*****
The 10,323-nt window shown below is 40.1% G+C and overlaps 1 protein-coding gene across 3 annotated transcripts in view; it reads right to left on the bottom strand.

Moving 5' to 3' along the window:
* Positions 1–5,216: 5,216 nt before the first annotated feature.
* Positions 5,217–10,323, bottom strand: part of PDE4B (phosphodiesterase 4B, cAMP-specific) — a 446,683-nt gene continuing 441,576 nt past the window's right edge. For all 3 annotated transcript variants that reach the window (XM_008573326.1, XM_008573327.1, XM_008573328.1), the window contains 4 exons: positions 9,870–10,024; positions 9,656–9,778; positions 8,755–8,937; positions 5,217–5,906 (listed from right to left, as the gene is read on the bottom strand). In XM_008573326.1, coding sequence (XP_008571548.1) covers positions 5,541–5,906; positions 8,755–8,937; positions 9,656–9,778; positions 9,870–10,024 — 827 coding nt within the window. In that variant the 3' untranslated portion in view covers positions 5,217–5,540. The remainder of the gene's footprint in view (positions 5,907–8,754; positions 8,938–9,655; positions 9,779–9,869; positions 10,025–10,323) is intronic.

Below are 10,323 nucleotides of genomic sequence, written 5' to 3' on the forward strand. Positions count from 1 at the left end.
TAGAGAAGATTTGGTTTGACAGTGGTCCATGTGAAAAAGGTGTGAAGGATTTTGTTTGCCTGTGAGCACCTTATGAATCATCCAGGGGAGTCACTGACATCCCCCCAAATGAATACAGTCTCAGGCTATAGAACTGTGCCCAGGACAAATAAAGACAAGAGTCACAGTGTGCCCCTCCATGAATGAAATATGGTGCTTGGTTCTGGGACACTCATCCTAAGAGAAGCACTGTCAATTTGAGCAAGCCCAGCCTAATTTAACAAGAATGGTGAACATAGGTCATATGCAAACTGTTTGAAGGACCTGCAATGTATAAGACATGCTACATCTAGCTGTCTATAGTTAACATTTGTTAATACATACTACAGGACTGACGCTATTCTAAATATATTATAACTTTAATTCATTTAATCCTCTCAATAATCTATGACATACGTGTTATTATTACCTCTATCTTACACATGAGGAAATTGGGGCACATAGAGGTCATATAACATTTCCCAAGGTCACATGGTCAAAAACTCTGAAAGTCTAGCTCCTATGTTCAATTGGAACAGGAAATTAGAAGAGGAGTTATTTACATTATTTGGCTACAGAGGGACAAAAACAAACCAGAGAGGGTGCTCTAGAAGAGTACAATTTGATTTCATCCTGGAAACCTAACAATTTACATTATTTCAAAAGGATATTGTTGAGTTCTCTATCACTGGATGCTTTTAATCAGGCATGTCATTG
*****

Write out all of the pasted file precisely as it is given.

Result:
The 10,323-nt window shown below is 40.1% G+C and overlaps 1 protein-coding gene across 3 annotated transcripts in view; it reads right to left on the bottom strand.

Moving 5' to 3' along the window:
* Positions 1–5,216: 5,216 nt before the first annotated feature.
* Positions 5,217–10,323, bottom strand: part of PDE4B (phosphodiesterase 4B, cAMP-specific) — a 446,683-nt gene continuing 441,576 nt past the window's right edge. For all 3 annotated transcript variants that reach the window (XM_008573326.1, XM_008573327.1, XM_008573328.1), the window contains 4 exons: positions 9,870–10,024; positions 9,656–9,778; positions 8,755–8,937; positions 5,217–5,906 (listed from right to left, as the gene is read on the bottom strand). In XM_008573326.1, coding sequence (XP_008571548.1) covers positions 5,541–5,906; positions 8,755–8,937; positions 9,656–9,778; positions 9,870–10,024 — 827 coding nt within the window. In that variant the 3' untranslated portion in view covers positions 5,217–5,540. The remainder of the gene's footprint in view (positions 5,907–8,754; positions 8,938–9,655; positions 9,779–9,869; positions 10,025–10,323) is intronic.

Below are 10,323 nucleotides of genomic sequence, written 5' to 3' on the forward strand. Positions count from 1 at the left end.
TAGAGAAGATTTGGTTTGACAGTGGTCCATGTGAAAAAGGTGTGAAGGATTTTGTTTGCCTGTGAGCACCTTATGAATCATCCAGGGGAGTCACTGACATCCCCCCAAATGAATACAGTCTCAGGCTATAGAACTGTGCCCAGGACAAATAAAGACAAGAGTCACAGTGTGCCCCTCCATGAATGAAATATGGTGCTTGGTTCTGGGACACTCATCCTAAGAGAAGCACTGTCAATTTGAGCAAGCCCAGCCTAATTTAACAAGAATGGTGAACATAGGTCATATGCAAACTGTTTGAAGGACCTGCAATGTATAAGACATGCTACATCTAGCTGTCTATAGTTAACATTTGTTAATACATACTACAGGACTGACGCTATTCTAAATATATTATAACTTTAATTCATTTAATCCTCTCAATAATCTATGACATACGTGTTATTATTACCTCTATCTTACACATGAGGAAATTGGGGCACATAGAGGTCATATAACATTTCCCAAGGTCACATGGTCAAAAACTCTGAAAGTCTAGCTCCTATGTTCAATTGGAACAGGAAATTAGAAGAGGAGTTATTTACATTATTTGGCTACAGAGGGACAAAAACAAACCAGAGAGGGTGCTCTAGAAGAGTACAATTTGATTTCATCCTGGAAACCTAACAATTTACATTATTTCAAAAGGATATTGTTGAGTTCTCTATCACTGGATGCTTTTAATCAGGCATGTCATTG